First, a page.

The governments of the world lurch from crisis to crisis as they try to prop up the corrupt, debt-based money system, but there is a positive alternative if they have the courage to take it.
PAY THE BANK TO HOLD YOUR CASH was the headline in the February 27 issue of City A.M. That may not sound like an attractive proposition, nor may the suggestion that we should adopt negative interest rates, but there is a positive side to it.
On page 17, the overpaid so-called experts disagreed: Ross Walker, an economist with the Royal Bank of Scotland voted yes; Philip Booth of the Institute of Economic Affairs voted no. We've been here before, but imagine you were diagnosed with a serious illness and half the doctors recommended antibiotics while the other half said you needed no treatment at all. What would that do for your opinion of the medical profession?
Today, it was reported that the banks were lending less, in spite of all the promises by Vince Cable and others of funding for lending and yet more Quantitative Easing. So should we have negative interest rates? No, we should have no interest rates at all.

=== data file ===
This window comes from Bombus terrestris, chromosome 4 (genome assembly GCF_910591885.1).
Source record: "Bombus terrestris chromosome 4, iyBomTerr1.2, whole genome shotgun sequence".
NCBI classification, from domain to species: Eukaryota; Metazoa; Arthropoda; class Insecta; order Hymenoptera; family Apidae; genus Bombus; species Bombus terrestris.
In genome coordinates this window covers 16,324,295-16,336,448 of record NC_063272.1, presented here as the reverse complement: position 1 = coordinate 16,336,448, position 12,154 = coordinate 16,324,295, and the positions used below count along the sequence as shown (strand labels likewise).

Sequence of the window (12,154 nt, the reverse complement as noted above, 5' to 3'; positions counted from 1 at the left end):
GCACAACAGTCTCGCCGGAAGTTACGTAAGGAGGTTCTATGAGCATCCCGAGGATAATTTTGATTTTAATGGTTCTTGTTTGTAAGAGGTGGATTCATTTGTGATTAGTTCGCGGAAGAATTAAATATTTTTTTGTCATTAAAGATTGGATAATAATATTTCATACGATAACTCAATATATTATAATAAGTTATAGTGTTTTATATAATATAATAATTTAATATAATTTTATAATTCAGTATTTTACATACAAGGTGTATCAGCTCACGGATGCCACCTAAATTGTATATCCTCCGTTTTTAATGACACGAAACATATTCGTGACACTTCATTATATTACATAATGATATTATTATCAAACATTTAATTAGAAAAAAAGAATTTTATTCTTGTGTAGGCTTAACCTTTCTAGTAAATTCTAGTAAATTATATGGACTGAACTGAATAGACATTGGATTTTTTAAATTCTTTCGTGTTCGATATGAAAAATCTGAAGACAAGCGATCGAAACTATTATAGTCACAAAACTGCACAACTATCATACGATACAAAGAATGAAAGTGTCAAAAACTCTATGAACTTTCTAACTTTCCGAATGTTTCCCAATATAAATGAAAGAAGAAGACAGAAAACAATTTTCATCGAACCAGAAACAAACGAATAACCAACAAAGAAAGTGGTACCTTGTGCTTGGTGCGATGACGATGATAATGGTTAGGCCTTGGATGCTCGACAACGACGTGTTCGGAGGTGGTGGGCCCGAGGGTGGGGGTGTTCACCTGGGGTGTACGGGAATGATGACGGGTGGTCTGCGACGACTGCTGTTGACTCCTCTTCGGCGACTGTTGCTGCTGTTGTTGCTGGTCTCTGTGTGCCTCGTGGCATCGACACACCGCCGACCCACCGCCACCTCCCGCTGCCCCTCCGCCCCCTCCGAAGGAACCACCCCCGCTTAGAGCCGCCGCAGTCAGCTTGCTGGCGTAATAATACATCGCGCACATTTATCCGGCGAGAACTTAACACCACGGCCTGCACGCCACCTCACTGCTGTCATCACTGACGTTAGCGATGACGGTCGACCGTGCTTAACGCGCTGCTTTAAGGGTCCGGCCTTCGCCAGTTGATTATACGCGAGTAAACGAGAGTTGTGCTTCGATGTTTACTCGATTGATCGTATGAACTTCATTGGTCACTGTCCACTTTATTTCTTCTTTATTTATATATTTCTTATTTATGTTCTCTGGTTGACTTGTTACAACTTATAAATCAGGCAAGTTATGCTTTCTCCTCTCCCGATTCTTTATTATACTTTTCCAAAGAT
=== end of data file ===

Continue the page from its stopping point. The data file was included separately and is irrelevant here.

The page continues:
The propaganda that is still peddled by mainstream economists to this day in the face of overwhelming evidence to the contrary is that people deposit money in the bank, which then lends it. The bank pays depositors X%, lends at X+Y% and makes its profit by the difference - ie Y% plus fees and so on. The truth is very different.
What happens is the money stays in the bank, the bank then creates credit out of thin air, lends it at interest to a businessman, company or whatever, and when this new money is deposited in another bank, it increases the money supply. When the borrower repays the loan, this new money is cancelled out of existence, but any interest remains as new money and new debt. This can be proven mathematically, and was by the great Major Douglas before any of you were born, but if you can't understand his equation (below), just remember this simple saying: "Every bank loan creates a deposit; every repayment of a loan destroys a deposit".
(Digital Journal / 04 March 2013)
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